Developing Agritourism in Mukhrani

Peter Mac Nulty was appointed Managing Director of Tourism Development International in January 2001. He has extensive experience in the field of tourism project management, strategic planning and marketing and has been responsible for the direction of over 200 major tourism projects, including tourism research programs, feasibility studies, capacity building, marketing and branding strategies and strategic tourism studies. He has worked on tourism and leisure projects in the United States, Europe, Asia, Africa and the Gulf Region.

Tourism Development International (TDI) was founded in Ireland in 1988. The company has consistently endeavored to provide consultancy and research advice which is pragmatic and sustainable for the tourism and leisure industries worldwide, doing so through its team of experts and with the support of specialist consultants grounded in the industry.

GEORGIA TODAY sat down with Peter to talk about their project in Mukhrani.

Tell us about Tourism Development International and its history with Georgia

Through a range of services, which includes strategic tourism master planning, feasibility studies, capacity building and training, business plans and economic studies, market research, and marketing, we have reached many sectors in many countries. Our work has taken us throughout Ireland and beyond to Europe, Asia, the USA, the Middle East, and Africa in an industry which is now amongst the largest in the world.

TDI is familiar with Georgia and its tourism sector. The company recently completed a significant consultancy assignment on behalf of World Bank/ Municipal Development Fund of Georgia (MDF). The project, Tourism and Project Performance Monitoring and Evaluation Activities in the Kakheti Region, was conducted over an 18-month timeframe from January 2016 with the objective of monitoring the impact of the Regional Development Project (RDP) in the Kakheti region. In 2016, TDI prepared the Mukhrani Village Tourism Development Plan on behalf of the Foundation for Economic Development of Mukhrani. This project gave TDI an insight into the key issues and challenges facing the Mukhrani community, along with the opportunities for tourism development.

Tell us more about the Mukhrani project

The objective of the Project is to build the capacity of local businesses, residents and other stakeholders, with a particular emphasis on women and youth, to improve backward linkages between tourism and primary agriculture in Mukhrani village.

The training program is implemented by us on behalf of EBRD and managed by a team of six, which comprises international and Georgian experts, led by myself.

Why Mukhrani?

Mukhrani village has significant untapped potential for tourism development. The village has a range of significant historic assets including Mukhrani Citadel, Niko the Boer’s Castle, internationally significant Roman ruins at Dzalisi, and Chateau Mukhrani. In addition, Mukhrani has intangible heritage such as the production of traditional foods which could also have an appeal for international visitors. In 2016, the Foundation for the Economic Development of Mukhrani commissioned us to prepare a Tourism Development Plan for Mukhrani. The plan set out proposals for the long-term conservation of Mukhrani’s built heritage and the sustainable development of tourism, including agritourism. The Tourism Development Plan highlighted the need for tourism investment and training measures.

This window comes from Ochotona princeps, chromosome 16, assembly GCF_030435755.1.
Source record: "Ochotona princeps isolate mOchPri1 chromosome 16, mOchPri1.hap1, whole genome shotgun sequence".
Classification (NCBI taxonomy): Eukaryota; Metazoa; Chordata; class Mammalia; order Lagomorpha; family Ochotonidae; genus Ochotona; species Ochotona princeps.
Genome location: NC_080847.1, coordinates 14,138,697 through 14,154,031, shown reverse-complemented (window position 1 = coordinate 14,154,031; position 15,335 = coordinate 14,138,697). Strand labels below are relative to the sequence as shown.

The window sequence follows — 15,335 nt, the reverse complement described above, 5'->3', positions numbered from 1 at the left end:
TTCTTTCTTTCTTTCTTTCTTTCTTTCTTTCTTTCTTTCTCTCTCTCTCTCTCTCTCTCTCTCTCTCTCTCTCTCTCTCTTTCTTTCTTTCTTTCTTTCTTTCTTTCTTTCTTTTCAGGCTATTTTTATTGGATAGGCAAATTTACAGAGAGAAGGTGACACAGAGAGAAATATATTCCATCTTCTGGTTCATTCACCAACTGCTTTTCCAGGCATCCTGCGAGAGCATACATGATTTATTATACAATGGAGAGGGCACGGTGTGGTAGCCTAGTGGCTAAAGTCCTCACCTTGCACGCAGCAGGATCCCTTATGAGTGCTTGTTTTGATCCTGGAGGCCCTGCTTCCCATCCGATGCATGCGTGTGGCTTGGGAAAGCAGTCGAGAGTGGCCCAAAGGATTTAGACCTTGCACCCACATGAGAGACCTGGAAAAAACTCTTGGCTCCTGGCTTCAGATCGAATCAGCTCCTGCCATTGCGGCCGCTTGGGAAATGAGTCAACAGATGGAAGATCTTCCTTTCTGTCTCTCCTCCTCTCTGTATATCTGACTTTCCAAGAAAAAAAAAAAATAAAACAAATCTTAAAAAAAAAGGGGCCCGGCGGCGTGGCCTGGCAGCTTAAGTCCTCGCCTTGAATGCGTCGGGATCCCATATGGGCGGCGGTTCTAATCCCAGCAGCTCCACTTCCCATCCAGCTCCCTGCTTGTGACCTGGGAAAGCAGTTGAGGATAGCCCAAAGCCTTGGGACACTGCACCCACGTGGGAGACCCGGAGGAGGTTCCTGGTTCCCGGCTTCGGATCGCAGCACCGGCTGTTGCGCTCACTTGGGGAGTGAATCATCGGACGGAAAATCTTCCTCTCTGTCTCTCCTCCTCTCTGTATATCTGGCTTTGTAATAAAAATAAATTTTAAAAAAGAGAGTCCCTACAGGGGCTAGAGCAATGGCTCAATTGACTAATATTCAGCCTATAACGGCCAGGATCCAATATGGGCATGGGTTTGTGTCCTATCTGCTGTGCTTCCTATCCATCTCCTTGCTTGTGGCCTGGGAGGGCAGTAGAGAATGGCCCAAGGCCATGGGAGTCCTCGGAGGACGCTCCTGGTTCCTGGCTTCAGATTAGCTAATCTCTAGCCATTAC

What we saw is that the village has a number of strengths, namely it being a center of food production/agrarian economy and having a natural environment. The community there is friendly and hospitable and actively seeks to support tourism while being able to show off its local traditions and culture e.g. wrestling.

There is a wealth of opportunities open to Mukhrani. There’s a growing market of active, wealthy, independent travelers looking for alternative holiday experiences, and Mukhrani is ideally placed for such purpose- within close proximity of Mukhrani is Mtskheta, an existing tourism hub and UNESCO World Heritage Site. The village is also located on the national wine tourism route. The community could really capitalize on Mukhrani’s historic role as a regional center of food production and trade and should consider developing festivals and events based around food and heritage.

Does Mukhrani have any weaknesses or face any threats?

Mukhrani’s weaknesses include a lack of awareness of its potential as a tourist destination, seen by the absence of ‘market ready’ attractions, very limited accommodation/restaurant base, limited visitor facilities i.e. toilets, information/orientation for visitors, lack of tourism knowledge, skills and training and current unsafe food hygiene practices.

The threats to Mukhrani are an overall lack of outside awareness of Mukhrani, the cost of conservation of built heritage, and a lack of capacity to respond to market opportunities e.g. accommodation, visitor facilities.

What effect will the success or failure of Mukhrani have on future projects? Do you have anything else planned, or in the works in Georgia at the moment?

Mukhrani has been selected as a Pilot Area for the project as it is well suited for agritourism. Success in tourism will depend on a range of factors including level of investment in infrastructure, tourism product development and the establishment of new tourism enterprises. This capacity building program is aimed at facilitating the further development of agritourism enterprises in Mukhrani.

Máté Földi

12 February 2018 18:01